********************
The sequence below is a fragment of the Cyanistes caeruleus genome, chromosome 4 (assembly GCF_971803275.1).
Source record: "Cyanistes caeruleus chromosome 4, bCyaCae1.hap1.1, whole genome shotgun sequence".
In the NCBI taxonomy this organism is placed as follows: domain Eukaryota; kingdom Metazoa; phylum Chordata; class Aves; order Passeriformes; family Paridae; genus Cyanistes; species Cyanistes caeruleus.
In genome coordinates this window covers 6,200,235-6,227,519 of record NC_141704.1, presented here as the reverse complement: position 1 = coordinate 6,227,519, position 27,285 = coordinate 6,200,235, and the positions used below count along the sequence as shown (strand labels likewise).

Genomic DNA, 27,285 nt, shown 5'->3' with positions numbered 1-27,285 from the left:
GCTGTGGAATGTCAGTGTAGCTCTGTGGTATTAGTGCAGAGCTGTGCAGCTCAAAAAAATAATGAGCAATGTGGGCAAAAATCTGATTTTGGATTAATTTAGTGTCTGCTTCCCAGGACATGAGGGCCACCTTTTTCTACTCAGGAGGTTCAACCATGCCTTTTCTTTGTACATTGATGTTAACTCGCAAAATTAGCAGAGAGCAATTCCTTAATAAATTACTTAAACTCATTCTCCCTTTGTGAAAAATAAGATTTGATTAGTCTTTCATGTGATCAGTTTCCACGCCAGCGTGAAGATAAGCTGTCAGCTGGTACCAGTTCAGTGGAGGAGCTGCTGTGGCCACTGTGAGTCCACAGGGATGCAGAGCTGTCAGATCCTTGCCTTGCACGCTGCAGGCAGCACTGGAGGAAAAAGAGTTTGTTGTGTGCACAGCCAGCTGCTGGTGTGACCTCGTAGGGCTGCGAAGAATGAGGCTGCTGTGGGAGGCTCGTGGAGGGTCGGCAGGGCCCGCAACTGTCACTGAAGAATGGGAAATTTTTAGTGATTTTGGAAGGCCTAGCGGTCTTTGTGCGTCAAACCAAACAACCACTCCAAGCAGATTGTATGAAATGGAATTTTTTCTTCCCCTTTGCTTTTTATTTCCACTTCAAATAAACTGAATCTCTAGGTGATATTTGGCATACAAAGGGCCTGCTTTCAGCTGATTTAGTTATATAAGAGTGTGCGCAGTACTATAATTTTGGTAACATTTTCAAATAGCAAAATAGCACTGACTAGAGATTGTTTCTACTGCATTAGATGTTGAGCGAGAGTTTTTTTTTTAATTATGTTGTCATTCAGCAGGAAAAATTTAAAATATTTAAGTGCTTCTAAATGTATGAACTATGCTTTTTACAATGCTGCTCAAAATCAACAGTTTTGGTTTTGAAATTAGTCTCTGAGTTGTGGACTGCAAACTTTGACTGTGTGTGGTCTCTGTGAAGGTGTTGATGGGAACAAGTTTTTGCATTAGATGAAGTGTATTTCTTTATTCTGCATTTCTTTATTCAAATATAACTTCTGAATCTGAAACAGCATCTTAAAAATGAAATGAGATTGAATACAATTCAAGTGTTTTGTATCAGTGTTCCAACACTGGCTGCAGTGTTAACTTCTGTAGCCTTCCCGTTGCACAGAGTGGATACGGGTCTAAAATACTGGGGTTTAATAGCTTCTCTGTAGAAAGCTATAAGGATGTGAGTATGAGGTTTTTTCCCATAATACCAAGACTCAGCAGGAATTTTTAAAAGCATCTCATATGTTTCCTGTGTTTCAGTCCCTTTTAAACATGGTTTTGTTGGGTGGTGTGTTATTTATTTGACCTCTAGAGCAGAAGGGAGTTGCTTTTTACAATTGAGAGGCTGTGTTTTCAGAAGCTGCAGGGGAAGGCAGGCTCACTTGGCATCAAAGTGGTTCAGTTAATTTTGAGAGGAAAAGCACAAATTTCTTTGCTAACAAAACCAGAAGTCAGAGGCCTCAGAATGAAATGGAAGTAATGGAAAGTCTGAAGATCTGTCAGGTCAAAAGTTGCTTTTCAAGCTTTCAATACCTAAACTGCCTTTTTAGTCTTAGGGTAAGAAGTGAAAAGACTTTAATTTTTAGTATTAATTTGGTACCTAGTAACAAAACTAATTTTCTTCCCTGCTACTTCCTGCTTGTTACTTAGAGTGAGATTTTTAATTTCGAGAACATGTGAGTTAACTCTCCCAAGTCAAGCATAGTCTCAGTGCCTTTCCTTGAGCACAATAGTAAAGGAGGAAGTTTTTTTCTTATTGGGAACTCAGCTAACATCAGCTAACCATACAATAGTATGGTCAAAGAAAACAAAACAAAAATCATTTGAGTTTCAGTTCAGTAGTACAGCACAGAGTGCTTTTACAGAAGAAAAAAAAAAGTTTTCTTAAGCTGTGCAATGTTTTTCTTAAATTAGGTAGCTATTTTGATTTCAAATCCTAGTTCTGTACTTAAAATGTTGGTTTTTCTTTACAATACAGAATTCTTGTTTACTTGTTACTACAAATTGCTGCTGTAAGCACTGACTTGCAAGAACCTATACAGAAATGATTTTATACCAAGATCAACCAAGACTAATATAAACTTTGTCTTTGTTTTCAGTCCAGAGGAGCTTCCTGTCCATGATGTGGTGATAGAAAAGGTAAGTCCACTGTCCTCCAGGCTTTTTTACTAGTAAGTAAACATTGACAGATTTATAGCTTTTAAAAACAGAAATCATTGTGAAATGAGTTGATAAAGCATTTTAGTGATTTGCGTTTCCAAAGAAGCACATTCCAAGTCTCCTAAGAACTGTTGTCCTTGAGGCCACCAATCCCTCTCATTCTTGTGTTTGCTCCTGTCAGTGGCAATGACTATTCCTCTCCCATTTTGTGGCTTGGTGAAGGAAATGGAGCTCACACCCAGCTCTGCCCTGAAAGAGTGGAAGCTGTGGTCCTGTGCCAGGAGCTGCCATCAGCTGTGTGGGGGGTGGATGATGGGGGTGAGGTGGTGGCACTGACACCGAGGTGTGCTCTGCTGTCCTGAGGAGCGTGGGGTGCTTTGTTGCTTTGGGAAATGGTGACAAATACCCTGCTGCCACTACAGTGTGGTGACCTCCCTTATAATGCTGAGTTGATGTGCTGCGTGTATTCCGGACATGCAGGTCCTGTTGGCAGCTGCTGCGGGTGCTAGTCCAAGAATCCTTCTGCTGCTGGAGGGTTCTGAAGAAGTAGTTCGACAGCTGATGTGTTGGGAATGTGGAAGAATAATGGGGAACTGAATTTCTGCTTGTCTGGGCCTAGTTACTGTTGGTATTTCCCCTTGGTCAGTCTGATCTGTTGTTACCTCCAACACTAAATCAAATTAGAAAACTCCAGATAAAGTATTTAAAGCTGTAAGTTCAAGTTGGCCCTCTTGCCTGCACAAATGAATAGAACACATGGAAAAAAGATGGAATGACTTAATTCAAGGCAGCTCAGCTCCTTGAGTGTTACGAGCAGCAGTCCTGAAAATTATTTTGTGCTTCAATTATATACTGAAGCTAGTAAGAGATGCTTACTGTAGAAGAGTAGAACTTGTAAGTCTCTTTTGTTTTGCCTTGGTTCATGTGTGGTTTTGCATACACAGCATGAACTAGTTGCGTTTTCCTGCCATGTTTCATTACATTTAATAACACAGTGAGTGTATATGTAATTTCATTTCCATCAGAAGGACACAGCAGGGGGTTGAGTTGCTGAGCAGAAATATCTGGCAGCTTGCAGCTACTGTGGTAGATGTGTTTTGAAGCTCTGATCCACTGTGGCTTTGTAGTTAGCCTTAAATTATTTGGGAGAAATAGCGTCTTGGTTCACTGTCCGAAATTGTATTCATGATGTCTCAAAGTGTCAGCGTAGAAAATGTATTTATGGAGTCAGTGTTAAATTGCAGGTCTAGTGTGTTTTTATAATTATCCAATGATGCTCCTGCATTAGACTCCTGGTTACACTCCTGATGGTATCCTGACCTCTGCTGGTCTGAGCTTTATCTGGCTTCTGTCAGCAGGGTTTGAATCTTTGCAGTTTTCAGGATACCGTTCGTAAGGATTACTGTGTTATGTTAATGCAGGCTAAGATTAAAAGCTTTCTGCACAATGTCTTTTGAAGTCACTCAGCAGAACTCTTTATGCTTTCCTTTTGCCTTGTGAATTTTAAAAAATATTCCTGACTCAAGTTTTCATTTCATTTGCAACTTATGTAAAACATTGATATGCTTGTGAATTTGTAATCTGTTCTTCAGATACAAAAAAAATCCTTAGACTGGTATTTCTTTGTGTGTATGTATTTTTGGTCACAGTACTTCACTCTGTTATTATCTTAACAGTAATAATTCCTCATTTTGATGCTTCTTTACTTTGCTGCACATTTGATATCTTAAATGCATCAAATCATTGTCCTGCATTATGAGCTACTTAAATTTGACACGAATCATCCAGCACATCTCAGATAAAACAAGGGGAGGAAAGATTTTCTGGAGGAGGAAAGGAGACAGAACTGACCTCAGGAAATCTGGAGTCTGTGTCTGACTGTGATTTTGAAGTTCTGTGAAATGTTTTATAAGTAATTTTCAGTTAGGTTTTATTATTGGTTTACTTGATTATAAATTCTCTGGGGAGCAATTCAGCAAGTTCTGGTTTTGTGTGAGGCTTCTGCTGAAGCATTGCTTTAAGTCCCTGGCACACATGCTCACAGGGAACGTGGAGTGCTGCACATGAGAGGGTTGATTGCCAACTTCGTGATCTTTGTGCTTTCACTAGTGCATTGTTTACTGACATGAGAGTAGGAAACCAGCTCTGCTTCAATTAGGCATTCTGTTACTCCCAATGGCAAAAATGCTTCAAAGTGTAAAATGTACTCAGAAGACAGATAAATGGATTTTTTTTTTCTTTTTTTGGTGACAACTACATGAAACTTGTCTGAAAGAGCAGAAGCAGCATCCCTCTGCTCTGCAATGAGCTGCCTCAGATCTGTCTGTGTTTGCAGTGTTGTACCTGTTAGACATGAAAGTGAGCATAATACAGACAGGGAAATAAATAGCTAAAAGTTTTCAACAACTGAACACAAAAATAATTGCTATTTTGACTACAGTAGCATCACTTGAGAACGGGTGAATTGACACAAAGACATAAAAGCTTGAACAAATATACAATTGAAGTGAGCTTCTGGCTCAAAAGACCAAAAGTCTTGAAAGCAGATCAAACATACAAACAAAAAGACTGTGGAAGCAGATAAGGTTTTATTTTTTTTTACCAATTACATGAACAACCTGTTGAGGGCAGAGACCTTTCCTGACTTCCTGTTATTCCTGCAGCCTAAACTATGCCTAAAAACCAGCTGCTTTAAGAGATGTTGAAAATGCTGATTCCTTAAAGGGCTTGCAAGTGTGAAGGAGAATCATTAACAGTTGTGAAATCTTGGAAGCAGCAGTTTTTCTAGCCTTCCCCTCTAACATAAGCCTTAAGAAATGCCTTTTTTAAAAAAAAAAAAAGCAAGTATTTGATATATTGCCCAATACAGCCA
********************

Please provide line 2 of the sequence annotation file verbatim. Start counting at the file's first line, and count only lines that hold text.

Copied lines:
Source record: "Cyanistes caeruleus chromosome 4, bCyaCae1.hap1.1, whole genome shotgun sequence".